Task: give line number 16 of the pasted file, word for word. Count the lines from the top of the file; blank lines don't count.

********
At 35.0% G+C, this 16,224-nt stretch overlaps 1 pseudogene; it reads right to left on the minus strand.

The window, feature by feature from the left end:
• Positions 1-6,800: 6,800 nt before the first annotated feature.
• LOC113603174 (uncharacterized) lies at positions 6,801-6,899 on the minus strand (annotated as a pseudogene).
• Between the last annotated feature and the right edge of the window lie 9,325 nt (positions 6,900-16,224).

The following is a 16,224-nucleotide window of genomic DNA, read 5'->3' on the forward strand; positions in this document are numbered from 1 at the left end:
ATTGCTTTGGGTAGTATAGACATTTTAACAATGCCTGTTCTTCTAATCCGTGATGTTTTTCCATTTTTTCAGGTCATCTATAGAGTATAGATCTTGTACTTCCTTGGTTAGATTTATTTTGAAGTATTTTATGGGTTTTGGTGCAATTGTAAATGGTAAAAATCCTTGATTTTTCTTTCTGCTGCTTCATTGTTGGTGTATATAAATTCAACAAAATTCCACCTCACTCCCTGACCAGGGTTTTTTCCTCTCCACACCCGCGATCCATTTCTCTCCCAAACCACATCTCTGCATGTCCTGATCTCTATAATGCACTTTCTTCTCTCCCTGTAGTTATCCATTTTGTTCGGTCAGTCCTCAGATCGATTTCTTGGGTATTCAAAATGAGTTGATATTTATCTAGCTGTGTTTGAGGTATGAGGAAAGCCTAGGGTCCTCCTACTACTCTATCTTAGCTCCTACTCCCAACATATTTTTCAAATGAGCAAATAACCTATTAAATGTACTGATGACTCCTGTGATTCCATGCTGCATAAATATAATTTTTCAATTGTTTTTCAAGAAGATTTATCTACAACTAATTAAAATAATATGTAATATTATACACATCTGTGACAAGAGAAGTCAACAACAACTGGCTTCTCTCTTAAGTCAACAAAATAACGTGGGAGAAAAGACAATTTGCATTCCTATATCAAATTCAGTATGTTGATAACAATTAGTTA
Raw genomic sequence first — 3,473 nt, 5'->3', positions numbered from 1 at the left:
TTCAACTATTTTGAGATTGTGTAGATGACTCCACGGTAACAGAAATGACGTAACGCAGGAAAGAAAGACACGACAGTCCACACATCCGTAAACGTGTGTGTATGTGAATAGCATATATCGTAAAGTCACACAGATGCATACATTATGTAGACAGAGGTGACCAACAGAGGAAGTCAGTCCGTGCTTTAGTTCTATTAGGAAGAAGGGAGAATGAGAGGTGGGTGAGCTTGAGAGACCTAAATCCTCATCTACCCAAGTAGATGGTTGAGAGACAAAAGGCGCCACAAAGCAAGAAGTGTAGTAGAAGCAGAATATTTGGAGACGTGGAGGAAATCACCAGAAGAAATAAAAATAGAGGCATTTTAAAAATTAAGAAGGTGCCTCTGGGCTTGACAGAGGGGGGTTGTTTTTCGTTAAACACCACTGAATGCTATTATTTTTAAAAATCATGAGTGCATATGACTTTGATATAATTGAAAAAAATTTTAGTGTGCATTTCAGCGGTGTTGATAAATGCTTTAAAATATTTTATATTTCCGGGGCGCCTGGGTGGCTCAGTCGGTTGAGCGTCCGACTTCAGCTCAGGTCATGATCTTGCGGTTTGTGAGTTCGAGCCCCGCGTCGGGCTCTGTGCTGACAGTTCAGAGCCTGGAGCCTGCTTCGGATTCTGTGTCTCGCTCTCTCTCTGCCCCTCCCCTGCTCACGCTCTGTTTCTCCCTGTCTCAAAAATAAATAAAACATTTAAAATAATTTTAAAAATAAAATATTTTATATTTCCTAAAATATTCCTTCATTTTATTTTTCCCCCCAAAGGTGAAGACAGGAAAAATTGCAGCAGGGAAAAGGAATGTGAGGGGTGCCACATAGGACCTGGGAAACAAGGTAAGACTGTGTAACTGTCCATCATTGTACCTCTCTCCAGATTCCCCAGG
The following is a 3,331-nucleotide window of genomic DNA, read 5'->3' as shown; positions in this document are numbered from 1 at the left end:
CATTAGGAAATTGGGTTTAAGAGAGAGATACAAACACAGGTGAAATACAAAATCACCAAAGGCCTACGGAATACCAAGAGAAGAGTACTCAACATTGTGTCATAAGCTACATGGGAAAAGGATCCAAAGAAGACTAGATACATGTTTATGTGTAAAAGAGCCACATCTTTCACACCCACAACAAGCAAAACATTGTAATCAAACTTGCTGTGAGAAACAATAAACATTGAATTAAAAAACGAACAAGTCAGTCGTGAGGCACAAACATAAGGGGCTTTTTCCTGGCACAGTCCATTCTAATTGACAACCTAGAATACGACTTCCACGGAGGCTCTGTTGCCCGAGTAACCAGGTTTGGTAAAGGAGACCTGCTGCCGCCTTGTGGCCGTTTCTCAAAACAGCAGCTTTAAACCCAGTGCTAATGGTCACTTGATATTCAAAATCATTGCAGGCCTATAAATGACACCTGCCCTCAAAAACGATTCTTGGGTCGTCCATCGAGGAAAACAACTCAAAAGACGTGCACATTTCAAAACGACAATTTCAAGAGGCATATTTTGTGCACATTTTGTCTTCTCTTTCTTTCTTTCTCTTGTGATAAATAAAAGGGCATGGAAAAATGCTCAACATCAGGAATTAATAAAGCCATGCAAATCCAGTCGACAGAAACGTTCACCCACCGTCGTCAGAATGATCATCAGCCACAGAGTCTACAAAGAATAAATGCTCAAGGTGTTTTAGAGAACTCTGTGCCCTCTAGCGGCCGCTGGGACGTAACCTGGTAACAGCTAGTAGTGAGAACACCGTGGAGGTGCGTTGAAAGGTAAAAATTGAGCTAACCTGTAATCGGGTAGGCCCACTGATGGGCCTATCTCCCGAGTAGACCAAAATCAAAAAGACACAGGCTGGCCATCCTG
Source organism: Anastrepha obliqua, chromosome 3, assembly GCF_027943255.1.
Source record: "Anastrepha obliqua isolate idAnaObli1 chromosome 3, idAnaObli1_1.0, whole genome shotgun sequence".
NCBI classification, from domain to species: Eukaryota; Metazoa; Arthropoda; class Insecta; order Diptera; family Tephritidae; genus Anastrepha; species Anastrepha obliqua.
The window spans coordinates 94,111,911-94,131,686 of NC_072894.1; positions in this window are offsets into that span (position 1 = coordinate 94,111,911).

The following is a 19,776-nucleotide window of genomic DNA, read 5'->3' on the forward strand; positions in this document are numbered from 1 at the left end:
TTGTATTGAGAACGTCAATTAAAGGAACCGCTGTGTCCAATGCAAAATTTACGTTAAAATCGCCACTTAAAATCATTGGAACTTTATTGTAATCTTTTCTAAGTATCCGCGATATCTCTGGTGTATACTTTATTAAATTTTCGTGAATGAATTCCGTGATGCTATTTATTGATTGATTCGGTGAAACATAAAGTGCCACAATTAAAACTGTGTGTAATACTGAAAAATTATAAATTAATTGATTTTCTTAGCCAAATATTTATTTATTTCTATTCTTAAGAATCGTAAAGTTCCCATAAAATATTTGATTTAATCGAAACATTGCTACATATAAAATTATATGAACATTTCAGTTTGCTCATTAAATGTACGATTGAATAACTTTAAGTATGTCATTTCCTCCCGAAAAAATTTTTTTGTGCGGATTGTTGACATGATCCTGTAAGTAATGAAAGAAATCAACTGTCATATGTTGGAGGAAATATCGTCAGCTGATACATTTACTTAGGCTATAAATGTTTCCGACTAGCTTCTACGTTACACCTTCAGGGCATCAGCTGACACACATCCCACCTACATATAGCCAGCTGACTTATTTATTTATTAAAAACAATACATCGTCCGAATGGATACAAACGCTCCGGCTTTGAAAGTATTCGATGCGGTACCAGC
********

The following is a 19,776-nucleotide window of genomic DNA, read 5'->3' on the forward strand; positions in this document are numbered from 1 at the left end: